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a quantitative index of phenotypic variability in the expression of a gene. Penetrance is usually measured as the percent ratio of the number of individuals in whom the gene is expressed to the total number of individuals in whose genotype the gene is present in the homozygous state (for recessive genes) or heterozygous state (for dominant genes). Complete penetrance occurs when a certain gene is expressed in 100 percent of individuals with the appropriate genotype. Penetrance can also be incomplete, in which case it is called variable.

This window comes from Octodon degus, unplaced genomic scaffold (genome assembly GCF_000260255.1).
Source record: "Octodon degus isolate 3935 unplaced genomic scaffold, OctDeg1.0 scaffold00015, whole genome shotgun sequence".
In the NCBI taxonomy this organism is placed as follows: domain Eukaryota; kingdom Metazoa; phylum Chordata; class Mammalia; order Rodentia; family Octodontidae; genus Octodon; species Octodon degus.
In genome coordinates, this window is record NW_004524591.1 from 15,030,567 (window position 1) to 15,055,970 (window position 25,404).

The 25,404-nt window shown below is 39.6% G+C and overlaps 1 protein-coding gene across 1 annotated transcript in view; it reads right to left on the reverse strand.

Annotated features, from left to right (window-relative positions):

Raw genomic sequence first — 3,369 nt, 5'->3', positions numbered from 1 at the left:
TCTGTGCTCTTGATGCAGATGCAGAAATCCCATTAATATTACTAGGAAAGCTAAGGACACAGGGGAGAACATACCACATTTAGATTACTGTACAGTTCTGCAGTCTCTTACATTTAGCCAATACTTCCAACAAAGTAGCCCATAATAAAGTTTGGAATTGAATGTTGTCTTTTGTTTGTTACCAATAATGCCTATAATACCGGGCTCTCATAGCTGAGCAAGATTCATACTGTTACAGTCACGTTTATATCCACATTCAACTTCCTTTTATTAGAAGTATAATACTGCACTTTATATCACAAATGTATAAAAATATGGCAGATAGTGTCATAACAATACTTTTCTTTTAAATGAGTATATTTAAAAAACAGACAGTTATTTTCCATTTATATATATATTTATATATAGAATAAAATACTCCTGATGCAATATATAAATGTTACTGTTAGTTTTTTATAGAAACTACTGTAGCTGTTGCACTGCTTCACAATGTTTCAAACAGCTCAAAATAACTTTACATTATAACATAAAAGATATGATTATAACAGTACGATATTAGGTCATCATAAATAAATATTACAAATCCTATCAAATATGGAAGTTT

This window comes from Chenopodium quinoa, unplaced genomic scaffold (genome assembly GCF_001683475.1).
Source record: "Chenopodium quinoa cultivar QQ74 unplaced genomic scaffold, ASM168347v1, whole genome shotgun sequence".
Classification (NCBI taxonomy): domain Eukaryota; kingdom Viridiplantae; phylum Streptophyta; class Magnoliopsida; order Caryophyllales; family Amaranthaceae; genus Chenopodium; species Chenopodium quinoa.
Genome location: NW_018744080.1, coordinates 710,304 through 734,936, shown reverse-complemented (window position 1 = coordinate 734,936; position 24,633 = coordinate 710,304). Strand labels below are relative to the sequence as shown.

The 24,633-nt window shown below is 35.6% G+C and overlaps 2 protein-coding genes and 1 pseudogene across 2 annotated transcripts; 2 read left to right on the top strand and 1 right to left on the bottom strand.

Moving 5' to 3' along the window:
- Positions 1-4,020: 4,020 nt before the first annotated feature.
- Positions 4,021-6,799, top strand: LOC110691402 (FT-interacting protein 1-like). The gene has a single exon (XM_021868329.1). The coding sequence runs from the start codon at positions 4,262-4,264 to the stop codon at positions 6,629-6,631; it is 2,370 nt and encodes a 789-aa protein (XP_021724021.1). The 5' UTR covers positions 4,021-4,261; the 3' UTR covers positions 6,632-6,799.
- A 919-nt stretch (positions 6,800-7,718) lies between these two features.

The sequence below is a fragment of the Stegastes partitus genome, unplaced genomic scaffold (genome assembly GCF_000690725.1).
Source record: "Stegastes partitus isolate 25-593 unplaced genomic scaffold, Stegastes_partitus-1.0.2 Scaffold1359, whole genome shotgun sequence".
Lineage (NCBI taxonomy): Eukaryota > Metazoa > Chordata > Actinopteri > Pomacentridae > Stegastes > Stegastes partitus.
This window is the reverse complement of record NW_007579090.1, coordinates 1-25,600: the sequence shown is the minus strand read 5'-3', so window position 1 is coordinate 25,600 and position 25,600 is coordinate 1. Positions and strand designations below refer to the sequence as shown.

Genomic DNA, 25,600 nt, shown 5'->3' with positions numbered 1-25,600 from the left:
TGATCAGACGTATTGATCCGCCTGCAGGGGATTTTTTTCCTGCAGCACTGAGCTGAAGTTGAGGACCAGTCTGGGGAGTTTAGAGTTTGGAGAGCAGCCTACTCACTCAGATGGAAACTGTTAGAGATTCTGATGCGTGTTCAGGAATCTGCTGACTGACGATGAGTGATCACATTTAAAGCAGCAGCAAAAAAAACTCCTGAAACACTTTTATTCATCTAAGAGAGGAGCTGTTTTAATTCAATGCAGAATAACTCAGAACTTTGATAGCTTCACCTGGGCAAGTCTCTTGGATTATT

Variable penetrance is characteristic of the expressivity of many genes in humans, animals, plants, and microorganisms. For example, certain hereditary diseases of man develop only in a portion of the persons whose genotype contains the anomalous gene; in the remainder, the hereditary predisposition to the disease remains unrealized. Variable penetrance is due to the complexity and multistage nature of the many events that occur between the first actions of a gene on the molecular level and the eventual emergence of a trait. The penetrance of a gene may vary within broad limits, depending on the nature of the surrounding genes within the genotype. Strains of individuals with a given degree of penetrance may be obtained by artificial selection. The average degree of penetrance also depends on environmental conditions.
REFERENCESLobashev, M. E. Genetika, 2nd ed. Leningrad, 1967.
Timofeev-Resovskii, N. V., and V. I. Ivanov. “Nekotorye voprosy fenogenetiki.” In the collection Aktual’nye voprosy sovremennoi genetiki. Moscow, 1966. Pages 114–30.
V. I. IVANOV